According to the USGS, a 5.8 magnitude earthquake struck the eastern part of central California on Wednesday morning.
The temporal was reported that at the south of the city of Lone Pine on the eastern side of the Sierra Nevada mountain range, in Owens Valley.
Residents of Central California, USA reported that they feeling the earthquake, as did people in parts of Northern and Southern California. Waves were felt in the Los Angeles basin 200 miles from the epicenter.
Ashley Rios, a Clovis resident, shared a picture on Instagram of her home with a crack in the tile due to the earthquake.
Footage from a grocery store in Lone Pine showed disturbances – bins were scattered on the floor and glass was broken everywhere.
The Lone Pine sits in a vast trough between the two ranges of the Sierra Nevadas. It is in the Owens Valley that the Los Angeles Department of Water and Power Aqueduct is located to supply mountain water to Los Angeles. LADWP said engineers are investigating the earthquake and the waterway. There is no news of loss yet.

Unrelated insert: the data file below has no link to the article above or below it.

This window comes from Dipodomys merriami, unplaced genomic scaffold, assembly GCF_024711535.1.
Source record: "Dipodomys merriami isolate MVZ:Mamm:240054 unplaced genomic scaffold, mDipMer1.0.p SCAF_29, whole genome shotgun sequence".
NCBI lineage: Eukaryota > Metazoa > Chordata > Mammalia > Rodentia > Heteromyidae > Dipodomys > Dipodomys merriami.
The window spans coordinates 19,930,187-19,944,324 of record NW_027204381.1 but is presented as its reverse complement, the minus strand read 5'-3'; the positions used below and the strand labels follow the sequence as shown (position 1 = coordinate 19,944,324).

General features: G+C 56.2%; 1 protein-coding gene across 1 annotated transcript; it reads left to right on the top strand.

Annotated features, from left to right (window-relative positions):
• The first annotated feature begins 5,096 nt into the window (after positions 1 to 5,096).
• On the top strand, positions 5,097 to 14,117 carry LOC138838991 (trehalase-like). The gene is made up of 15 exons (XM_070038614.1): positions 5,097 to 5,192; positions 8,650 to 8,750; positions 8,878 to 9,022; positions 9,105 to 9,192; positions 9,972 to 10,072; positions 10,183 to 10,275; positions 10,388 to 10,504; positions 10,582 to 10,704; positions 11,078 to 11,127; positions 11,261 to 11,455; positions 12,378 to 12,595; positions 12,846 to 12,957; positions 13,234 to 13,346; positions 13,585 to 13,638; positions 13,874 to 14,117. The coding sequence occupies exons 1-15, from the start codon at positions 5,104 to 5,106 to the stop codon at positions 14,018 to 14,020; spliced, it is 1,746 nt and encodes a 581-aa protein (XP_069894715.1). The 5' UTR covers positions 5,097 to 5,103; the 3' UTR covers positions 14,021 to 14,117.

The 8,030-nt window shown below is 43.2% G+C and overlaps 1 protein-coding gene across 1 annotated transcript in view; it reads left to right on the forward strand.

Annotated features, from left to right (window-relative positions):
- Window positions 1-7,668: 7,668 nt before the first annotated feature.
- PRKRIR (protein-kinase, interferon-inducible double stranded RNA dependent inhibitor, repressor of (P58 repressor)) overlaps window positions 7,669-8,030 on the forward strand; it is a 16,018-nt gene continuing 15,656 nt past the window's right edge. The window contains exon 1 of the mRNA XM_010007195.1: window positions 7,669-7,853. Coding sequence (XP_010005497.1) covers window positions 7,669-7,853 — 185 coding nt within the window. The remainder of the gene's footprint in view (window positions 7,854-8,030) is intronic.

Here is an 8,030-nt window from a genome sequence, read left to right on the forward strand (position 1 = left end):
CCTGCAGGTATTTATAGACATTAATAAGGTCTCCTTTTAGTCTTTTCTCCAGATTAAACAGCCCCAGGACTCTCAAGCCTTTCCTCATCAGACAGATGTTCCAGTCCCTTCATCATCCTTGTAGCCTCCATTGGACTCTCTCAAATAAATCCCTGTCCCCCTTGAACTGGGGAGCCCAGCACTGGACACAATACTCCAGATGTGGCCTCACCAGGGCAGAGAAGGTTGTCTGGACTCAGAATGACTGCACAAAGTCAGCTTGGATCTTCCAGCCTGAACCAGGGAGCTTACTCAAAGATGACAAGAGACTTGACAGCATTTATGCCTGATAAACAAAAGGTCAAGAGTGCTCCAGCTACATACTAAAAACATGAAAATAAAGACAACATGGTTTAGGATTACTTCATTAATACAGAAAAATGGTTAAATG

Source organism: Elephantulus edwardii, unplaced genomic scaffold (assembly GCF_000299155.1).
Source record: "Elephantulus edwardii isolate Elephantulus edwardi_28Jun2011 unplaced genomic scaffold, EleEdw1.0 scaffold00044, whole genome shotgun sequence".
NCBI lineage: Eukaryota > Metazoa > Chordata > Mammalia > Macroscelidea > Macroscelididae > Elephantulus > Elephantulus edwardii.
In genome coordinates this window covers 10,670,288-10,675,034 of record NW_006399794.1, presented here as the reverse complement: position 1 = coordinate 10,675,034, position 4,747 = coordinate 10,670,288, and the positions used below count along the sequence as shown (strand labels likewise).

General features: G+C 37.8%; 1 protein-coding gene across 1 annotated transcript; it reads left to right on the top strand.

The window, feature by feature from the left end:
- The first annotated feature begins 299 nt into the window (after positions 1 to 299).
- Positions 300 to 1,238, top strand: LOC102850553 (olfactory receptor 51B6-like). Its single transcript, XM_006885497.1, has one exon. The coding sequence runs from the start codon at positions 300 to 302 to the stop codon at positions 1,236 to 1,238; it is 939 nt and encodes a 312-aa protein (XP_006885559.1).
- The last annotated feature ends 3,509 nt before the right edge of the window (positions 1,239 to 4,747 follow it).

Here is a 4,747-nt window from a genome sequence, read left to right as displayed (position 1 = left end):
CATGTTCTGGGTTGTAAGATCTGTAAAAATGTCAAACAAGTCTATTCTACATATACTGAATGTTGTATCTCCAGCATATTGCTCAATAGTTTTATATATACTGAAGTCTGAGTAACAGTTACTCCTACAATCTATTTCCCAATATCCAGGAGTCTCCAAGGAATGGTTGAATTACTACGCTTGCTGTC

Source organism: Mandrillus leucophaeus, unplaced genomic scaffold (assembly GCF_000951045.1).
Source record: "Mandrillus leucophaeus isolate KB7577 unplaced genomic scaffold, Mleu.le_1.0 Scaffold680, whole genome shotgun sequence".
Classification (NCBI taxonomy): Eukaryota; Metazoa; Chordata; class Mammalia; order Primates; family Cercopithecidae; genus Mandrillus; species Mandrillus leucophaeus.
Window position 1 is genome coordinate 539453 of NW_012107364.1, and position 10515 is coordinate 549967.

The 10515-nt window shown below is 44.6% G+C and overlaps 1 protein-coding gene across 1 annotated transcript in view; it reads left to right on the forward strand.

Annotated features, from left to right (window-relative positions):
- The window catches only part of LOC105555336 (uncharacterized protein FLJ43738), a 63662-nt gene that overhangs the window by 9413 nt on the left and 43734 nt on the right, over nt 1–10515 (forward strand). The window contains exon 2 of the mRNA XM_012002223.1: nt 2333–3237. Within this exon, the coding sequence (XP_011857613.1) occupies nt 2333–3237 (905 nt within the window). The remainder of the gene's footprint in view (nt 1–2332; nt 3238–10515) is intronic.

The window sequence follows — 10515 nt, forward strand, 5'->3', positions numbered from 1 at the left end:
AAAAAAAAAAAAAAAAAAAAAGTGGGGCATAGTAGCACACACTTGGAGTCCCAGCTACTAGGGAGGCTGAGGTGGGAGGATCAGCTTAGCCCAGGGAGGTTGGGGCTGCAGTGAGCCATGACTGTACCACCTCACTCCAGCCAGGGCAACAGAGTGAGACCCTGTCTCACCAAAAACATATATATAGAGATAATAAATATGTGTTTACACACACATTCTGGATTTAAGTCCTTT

Seismologist Drs. Lucy Jones said the Owens Valley earthquake is in the same place where the M4.6 earthquake was felt two nights ago. That small, first earthquake is now considered to be the anterior part of Wednesday’s earthquake.
Wednesday’s earthquake sent a heart race to the Ridgecrest, where a shock of 7.1 like that occurred on the fourth of July last year.
This is a different fault than the Ridgecrest earthquake, Jones said, and it is so far away that it does not fall within the traditional definition. Rather, we will refer to it as our earthquake.
In a minute the 5.8 magnitude earthquake, there were more than half a dozen aftershocks from M2.5 to M4.6.
As for the statistical chance of greater earthquakes in the region, Jones said 5% is likely to be larger with every earthquake.